A root canal will preserve the tooth, but in severe cases your dentist may recommend tooth extraction instead. If you have a tooth removed due to severe decay, it's important to practice good oral hygiene and follow your dentist's instructions for keeping the gum tissue clean while you consider options for a replacement tooth or teeth. Replacing missing teeth is important for oral hygiene for several reasons, in part because you will keep the neighboring teeth from shifting and affecting your bite.

Thursday, October 8, 2015

Come Meet us at Lilburn Daze Arts Festival!

Where: Lilburn City Park
When: Saturday, October 10 
Time: 9:00 AM to 5:00 PM
Cost: $0

Lilburn Daze       
Come Join the Fun          

The family atmosphere at the one-day event is what keeps residents and out-of-towners coming   back year after year.  For many people, Lilburn Daze is like a reunion.  With great shopping opportunities, rides, games, tons of food, and entertainment, there is something to appeal to every member of the family.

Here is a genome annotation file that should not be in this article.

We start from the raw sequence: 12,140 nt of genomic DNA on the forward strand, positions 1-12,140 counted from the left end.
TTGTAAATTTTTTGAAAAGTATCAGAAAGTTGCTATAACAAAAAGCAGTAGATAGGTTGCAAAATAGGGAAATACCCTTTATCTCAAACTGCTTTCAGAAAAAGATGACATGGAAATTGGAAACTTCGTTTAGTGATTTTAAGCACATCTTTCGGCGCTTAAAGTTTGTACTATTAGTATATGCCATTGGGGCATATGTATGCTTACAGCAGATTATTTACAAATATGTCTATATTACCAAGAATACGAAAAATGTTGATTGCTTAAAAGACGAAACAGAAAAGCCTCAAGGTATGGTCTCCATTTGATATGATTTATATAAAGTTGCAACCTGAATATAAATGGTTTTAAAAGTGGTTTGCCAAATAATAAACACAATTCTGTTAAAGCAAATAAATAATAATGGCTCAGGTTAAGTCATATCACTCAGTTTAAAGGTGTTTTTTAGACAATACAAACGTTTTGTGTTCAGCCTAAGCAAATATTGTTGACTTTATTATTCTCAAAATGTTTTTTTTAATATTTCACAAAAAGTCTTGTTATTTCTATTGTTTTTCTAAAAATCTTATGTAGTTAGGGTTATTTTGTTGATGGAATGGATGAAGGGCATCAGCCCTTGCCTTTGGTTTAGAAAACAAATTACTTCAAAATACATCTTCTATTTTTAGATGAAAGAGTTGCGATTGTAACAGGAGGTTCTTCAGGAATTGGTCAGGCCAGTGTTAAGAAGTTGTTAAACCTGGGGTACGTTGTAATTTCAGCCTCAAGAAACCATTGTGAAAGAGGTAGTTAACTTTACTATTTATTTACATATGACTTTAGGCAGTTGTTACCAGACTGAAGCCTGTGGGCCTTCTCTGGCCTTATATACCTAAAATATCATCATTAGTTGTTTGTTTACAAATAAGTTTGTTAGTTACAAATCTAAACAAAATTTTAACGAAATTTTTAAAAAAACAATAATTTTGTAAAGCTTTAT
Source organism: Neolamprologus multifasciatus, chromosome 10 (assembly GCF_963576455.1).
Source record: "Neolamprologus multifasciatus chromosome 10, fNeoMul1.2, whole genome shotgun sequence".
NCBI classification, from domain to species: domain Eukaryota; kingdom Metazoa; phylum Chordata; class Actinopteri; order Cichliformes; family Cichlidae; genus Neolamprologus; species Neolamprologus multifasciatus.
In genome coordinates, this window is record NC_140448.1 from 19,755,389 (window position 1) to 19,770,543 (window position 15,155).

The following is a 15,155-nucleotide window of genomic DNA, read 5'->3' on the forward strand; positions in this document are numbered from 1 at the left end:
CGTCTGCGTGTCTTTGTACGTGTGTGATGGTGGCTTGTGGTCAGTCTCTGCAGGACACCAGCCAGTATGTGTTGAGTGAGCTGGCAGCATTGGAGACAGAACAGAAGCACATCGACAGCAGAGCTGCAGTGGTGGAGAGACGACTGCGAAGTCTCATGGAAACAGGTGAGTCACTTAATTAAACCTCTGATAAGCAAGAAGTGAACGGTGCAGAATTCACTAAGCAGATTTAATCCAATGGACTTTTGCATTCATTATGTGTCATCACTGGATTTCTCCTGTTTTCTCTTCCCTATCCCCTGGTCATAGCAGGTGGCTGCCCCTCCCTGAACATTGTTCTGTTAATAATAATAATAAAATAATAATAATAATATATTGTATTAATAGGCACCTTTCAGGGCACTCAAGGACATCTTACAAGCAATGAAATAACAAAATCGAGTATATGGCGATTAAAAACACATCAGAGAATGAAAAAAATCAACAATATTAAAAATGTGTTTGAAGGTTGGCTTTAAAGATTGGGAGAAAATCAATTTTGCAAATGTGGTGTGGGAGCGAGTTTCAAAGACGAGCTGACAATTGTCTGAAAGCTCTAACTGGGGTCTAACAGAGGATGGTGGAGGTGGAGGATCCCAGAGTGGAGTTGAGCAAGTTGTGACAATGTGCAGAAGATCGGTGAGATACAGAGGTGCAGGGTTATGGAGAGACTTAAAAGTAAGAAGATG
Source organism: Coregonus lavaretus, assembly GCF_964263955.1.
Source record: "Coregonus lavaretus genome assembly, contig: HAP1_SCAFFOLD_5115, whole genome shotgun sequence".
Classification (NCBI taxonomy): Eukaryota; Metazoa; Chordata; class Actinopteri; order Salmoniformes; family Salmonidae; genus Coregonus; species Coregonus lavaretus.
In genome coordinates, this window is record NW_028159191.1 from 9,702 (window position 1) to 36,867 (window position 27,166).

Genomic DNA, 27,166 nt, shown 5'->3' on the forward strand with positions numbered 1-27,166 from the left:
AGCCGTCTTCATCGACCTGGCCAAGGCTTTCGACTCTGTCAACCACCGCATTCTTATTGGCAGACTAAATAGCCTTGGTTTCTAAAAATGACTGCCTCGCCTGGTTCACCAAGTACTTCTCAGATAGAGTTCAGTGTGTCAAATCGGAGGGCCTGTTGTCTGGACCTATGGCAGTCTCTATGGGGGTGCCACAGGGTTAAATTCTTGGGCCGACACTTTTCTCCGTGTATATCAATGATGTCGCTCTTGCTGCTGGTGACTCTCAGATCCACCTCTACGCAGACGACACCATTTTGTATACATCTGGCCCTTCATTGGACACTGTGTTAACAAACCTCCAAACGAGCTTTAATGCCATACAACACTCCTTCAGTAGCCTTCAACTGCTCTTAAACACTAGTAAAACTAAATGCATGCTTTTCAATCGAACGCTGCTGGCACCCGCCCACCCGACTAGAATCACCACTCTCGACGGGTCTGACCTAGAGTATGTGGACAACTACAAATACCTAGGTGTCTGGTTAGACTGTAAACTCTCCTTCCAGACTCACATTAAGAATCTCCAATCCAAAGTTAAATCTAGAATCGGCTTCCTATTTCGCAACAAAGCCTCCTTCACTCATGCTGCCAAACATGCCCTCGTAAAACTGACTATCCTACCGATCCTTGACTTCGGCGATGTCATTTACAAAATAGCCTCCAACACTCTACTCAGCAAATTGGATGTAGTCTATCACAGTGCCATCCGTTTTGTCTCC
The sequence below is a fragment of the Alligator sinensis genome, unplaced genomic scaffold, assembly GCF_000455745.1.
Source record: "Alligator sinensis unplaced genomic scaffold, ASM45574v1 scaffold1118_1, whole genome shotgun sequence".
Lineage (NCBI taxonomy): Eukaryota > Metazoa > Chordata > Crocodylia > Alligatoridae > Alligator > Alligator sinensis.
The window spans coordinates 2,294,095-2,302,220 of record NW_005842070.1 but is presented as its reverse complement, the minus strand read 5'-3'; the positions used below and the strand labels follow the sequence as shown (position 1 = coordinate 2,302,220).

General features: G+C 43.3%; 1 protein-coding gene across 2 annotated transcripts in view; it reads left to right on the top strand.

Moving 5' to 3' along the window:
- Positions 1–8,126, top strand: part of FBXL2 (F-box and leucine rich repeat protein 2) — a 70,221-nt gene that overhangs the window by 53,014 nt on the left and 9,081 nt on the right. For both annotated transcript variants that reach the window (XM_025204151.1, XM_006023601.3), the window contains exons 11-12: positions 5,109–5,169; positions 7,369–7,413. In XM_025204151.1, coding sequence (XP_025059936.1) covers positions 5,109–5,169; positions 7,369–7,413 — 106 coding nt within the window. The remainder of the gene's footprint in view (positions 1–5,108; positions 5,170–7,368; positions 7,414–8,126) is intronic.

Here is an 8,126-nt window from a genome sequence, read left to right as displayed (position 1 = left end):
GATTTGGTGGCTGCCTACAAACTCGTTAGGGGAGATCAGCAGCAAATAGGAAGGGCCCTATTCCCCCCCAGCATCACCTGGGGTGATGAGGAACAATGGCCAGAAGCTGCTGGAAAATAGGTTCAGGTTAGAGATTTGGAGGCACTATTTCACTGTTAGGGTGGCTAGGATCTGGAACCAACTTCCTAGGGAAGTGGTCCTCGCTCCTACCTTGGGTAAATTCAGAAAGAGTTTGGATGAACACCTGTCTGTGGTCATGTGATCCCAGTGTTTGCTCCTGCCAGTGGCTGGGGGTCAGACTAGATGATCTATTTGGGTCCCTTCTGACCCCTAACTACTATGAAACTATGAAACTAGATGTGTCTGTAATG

Lilburn Daze is proudly organized and hosted by the Lilburn Woman's Club. This festival allows the club to support and enrich the Lilburn community through scholarships, support of the arts, beautification projects, public health and safety projects, and much more.

Festival Features

Unique Arts & Crafts
Authors' Corner
Food Trucks
Children's Activities
*New this year - Cupcake Walk*
   Pony Rides
   Train Ride
   Home Depot Woodworking Workshops
Community Services Tent
Fabulous Food
Health Tent
Free Admission, Free Parking, and Shuttle Transportation

                         City Park is Located Behind City Hall at 76 Main Street, where Handicap Parking is available.              Continuous Shuttle Service to Lilburn Daze will be available 
at Lilburn First Baptist Church (285 Main Street) 
and Lilburn Marketplace (4800 Lawrenceville Hwy).  

Thank you to our 2015 sponsors: